Spoleto 2017 » Dance

Honji Wang and Sébastien Ramirez get personal in the dance duet Monchichi

It Takes Two

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Honji Wang and Sébastien Ramirez want to change how you think about hip-hop dance. "It's not just about executing and entertaining through movements," says Wang. "It can actually express a lot more than that."

Wang and Ramirez's dance duet, Monchichi, is hip-hop at its core, but it also incorporates elements of ballet, martial arts, and contemporary dance. Beyond that, there is a narrative aspect to it, delving into their personal relationship and cultural differences, of which there are many.

Wang was born and raised in Germany by Korean parents. She began studying ballet at age 5 but quit when she was 16, only to rediscover dance years later in Berlin's hip-hop underground. "Being accepted no matter where you come from was what drove me into the [hip-hop] scene," says Wang. "It's a crazy, open energy that everybody brings in. It's really just about being you and training hard and proving that by training hard you can be the best."

Ramirez is a Frenchman of Spanish descent. He became obsessed with hip-hop dance at age 13. "It was a place where I found my voice and my way of getting respected," says Ramirez. "It is a culture that belongs to different social classes." After years and years of training, he became a proficient B-boy (break dancer), winning hip-hop championships and serving as judge at numerous international competitions.

Wang and Ramirez met in a training room in Berlin, and it wasn't long before a collaborative working relationship flourished. "I was very interested in working with Honji because she had a different aesthetic," says Ramirez. "I was inspired by her movements and working together just came naturally so we decided to do a little choreography together."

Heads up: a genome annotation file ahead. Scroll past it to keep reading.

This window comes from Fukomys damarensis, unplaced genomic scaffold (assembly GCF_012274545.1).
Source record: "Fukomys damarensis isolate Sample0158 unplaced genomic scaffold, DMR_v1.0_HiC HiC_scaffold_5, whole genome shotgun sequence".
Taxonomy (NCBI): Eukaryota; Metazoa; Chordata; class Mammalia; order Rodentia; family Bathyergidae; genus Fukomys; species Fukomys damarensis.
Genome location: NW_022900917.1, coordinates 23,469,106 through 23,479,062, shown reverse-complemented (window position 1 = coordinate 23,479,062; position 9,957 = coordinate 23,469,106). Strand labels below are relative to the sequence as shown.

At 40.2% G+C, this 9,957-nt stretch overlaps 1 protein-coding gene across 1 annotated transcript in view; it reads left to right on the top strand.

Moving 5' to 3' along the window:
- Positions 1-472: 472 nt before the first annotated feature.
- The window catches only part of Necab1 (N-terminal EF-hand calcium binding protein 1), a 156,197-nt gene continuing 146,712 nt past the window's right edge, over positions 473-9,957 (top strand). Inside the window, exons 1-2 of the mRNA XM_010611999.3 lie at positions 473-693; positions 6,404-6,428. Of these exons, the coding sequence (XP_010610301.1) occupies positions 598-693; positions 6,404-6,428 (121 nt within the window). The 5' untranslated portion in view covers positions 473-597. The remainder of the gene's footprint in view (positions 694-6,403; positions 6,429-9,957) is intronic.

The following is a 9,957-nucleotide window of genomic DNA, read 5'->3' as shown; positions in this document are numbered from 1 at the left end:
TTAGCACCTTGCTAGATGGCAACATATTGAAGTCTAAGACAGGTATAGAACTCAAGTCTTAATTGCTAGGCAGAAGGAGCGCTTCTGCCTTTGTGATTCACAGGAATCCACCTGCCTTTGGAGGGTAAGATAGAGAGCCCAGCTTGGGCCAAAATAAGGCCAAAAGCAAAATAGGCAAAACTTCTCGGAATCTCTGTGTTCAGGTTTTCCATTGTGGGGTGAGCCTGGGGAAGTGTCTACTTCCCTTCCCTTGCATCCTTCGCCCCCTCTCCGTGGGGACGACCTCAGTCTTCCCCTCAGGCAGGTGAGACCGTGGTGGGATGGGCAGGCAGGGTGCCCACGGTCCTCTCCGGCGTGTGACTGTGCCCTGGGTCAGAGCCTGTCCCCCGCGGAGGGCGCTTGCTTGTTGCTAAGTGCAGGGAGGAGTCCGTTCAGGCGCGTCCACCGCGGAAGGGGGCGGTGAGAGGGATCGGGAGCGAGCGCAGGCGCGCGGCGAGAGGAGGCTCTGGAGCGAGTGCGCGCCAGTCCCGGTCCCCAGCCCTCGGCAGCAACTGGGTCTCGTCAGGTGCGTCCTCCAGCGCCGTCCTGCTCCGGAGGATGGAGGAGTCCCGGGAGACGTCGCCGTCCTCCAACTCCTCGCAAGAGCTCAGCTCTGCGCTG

They have since created their own dance company — Company Wang Ramirez — and have created multiple works conceptually and artistically reaching new heights of success. "We'd been doing a lot in the underground scene, battles and competitions and developing our dance vocabulary," says Ramirez. "But after many years of doing that, you are searching as a person to express yourself and to pass on energy and emotions and ideas to others."

The piece they're performing at Spoleto, Monchichi, was actually created in 2011. When they began the project, there was no concrete concept. But as they discussed what they wanted to express, the project evolved into a sort of exploration of their relationship. "It got very personal because we were thinking more about, 'What are you to me?' and, 'What is our relationship?'" says Wang. "We talked about our parents and where we come from and the cultural differences and things that may be difficult [to talk about] but at the same time were a source of inspiration."

Besides expressing through dance, there are theatrical aspects to the production, including spoken word segments. "I think it is very good to add layers or tools to express whatever you want to express and to take our own voice on stage," says Ramirez. "Obviously we're not trained in theater, but I think it adds a personal attachment with the interpretive dances and yet another way of explaining our situations and stories."

Since its creation in 2011, Monchichi has evolved, along with its dancers. "It has evolved a lot," says Wang. "We have choreography that is fixed but we always keep moments that are improvised to be able to play and be able to surprise each other. In 2011 when we were creating this, we had such different perspectives on certain things so we had to change and develop [the performance]."

Ramirez concurs. "We are always learning by doing. So every time we do the piece, we figure out new things that we want to change and I think it's a never ending story."

There is no intended message for the audience to walk away with. Wang and Ramirez just hope it serves as a source of inspiration and reflection. "This piece is very simple," says Wang. "It's very human and very accessible. It's easy to get attached emotionally because we are just being ourselves on stage. So hopefully it's a little journey that [the audience] can see themselves in."

The duo is offering a master class for intermediate to advanced dancers on Thurs. May 25 at 6 p.m.

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